peka is undergoing. 118.713 Ilaikwan tuels, against 23,:.2!,-
,..e ... r- .,; ,.i. ,,ul i
by the heavy rain which fell all night.
ii was soon recognized tnat Unlay row-
boats would be of nn iy.o in battling
With th' currents. Steam launches
must be secured at once and U ibis
end rush messages were sent to the
puperinlendont of the Rock lslamf at
St. Joseph and to Mayor I'.ergunthal j
and the secretary of the Commercial I
club, as follows: "Topeka wants from
three to six steam launches and twelve
or eighteen clinker built row boats with
men to handle sent here by special
train at. once to rescue people in North
The agent was ordered to load the
train at once, secure a clear track and
proceed to Topeka. The train was to
feel its wav as far ns nrwiilf nn iVio !
submerged tracks and then the boats !
would be launcher. Topeka citizens b" gallons in 1901. 1 he decrease in
guaranteed all the expenses of the un- Chinese imports of oil. however, is gen
dertaking. Chief of Police Goff and eral- tne total having fallen from 130
his family are among those not yet ac- million gallons In 1901 to 90 millions in
counted for. They may be among those i 1&0-'- Tnat from Russia fell from 32
on the tops of he buildings, but this is 1 million gallons in 1901 to 10 millions gal-
hardly probable, as their house was in
the direct path of last night's lire. Isaac
Standon succeeded in reaching the R
ftreet Baptist church with 500 pounds
of provisions. He was two hours in
making the trip of not much more than
4 mile. Here half a dozen persons are
in an abandoned street car just north
of the bridge and have been there for
thirty hours.
Eighteen people were rescued late this
afternoon from a house at 1208 North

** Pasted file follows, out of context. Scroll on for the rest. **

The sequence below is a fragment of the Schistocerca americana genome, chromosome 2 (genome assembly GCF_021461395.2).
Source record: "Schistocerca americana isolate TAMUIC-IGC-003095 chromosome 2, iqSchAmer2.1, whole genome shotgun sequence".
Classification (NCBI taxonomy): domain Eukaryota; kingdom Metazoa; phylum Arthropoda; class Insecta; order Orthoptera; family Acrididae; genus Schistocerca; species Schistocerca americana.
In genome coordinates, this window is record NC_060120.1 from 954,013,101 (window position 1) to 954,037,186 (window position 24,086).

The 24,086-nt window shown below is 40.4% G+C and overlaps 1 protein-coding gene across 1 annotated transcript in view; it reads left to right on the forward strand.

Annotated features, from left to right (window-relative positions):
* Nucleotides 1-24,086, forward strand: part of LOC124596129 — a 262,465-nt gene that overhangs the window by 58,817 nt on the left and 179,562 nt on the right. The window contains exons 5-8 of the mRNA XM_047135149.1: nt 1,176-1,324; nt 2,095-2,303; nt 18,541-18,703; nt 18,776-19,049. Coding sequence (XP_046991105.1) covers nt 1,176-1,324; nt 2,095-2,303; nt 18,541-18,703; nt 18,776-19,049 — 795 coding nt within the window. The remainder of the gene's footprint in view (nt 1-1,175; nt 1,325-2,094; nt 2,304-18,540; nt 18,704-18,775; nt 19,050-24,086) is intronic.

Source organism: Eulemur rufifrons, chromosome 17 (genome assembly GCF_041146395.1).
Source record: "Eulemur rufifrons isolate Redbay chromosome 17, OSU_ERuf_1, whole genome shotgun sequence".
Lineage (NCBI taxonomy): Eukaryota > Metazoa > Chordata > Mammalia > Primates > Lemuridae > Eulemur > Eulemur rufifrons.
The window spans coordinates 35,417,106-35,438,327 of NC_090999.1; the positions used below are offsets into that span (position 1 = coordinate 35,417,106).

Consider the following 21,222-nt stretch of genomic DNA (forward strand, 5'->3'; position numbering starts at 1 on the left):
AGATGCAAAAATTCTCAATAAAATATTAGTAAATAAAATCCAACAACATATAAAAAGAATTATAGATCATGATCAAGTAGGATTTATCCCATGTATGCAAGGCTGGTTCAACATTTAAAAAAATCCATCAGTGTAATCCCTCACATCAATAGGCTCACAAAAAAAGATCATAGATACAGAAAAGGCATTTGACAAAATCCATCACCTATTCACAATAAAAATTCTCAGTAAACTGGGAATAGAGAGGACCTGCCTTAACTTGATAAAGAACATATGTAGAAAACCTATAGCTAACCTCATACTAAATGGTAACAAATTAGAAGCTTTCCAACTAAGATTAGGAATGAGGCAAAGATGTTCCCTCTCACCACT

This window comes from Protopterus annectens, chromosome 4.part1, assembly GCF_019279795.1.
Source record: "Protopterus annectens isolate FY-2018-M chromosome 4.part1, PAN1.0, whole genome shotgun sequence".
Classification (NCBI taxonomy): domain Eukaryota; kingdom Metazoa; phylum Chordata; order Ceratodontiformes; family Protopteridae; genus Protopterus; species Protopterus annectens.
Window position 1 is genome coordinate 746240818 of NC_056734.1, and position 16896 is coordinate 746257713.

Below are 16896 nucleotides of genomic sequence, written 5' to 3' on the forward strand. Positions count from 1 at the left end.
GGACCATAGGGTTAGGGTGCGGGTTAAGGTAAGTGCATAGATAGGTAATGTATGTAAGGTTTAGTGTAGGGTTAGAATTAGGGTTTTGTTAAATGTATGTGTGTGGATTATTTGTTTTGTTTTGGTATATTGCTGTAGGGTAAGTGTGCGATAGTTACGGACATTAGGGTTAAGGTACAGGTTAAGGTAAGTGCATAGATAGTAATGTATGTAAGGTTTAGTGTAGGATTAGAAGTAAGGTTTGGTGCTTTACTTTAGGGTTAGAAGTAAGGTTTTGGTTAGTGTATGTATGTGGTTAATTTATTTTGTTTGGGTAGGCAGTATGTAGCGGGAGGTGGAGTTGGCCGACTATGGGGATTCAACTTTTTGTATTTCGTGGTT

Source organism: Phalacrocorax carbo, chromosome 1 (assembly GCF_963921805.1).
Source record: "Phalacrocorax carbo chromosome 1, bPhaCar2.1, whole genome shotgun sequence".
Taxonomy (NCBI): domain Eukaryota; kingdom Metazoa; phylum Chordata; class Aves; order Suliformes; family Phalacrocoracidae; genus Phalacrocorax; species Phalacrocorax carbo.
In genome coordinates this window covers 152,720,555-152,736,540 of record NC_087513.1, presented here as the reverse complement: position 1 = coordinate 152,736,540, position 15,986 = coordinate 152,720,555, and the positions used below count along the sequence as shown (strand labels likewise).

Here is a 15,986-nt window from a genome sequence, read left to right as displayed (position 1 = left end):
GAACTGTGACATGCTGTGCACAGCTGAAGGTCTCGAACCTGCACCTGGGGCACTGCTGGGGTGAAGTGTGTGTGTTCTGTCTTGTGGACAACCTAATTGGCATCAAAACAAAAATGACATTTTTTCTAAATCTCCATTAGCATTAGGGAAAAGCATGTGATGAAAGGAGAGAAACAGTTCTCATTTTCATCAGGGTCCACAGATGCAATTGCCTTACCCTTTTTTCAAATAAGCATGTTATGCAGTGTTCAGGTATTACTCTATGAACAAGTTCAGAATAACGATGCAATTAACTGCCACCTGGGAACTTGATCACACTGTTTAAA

Monroe street. From this place he
current is swift, and after great labor
the place was reached. A man who has
Just returned from the scene of the
flood says he could see as many as ten
persons hanging frm trees near the
Sardou avenue bridge at the foot of
Morse street.
.E. D. Lang and Charles WoUlon. San-
ta Fe employes, started out in a boat
early today to rescue a Russian whom
they saw on toji of a house not far
from the bank of the river. They got
the Russian in the boat, which imme
diately capsized. The three found rest
ing places In trees, where they re
mained. The water gauge went up and down
all afternoon until at 3 o'clock a fall
set in. At 4 o'clock the water had left
the first floor of the Rock Island gen
eral offices, but was yet six feet deep
just outside the building. It was then
that a gang of telegraph linemen suc
ceeded in getting a heavy, wire cable
stretched across the top of the pontoon
bridge. A large sand dipper was at
tached to this and used to take large
quantities of provisions to those who
were not yet rescued.
The first flood victim to be rescued
by means of the cable was the Rev. A.
N. Pearson, pastor of the North To
peka English church. Mr. Pearson
said. "We spent Jhree days on the toup
of our house. We were fairly warmly
dressed but had only two loaves of
bread for our family of four during
that time. All day Saturday and today
we had nothing to eat. Our situation
was desperate and extremely uncom
fortable, but we at no time lost faith
in the ultimate ability of our friends to
rescue us. Yesterday my wife and
children were rescued. Today my turn
came, and 1 cannot begin to tell how
thankful I am."
W. N. Keppard and wife, aged peo
ple, were rescued at 4 o'clock, while
they were so numb that they could not
feel and had to be knocked down into
the water before the men could reach
them. They were standing close to
gether in the attic of u house, and so
severe had been their experience that
their minds gave way under the strain.
They cannot recover.
A Mrs. Anderson and her one-year-old
babe had been seen three days
in a tree in plain sight of people who
were powerhss ta rescue them. The
mother clasped her child close in her
arms and managed to brace herself
against a limb in a reasonably secure
position. For three days she Kept up
the battle for life. At 4 o'clock her res
cue was very near but sne lost con
sciousness. Roth mother and child fell
into the water ami wer? drowned being
immediately drawn under by the cur
lent. Harvey Parsons, a local newspaper
man, had a thrilling experience. He
took a boat Friday night and made his
way to a house in the hope of making
some recues. A woman and her baby,
whose" names are unkown, were In the
house and Parsons took them into his
boat. They had proceeded only a short
distance when the boat capsized. Par
sons contrived to get himself and the
others up into a tree and there they re
mained until 3 o'clock this afternoon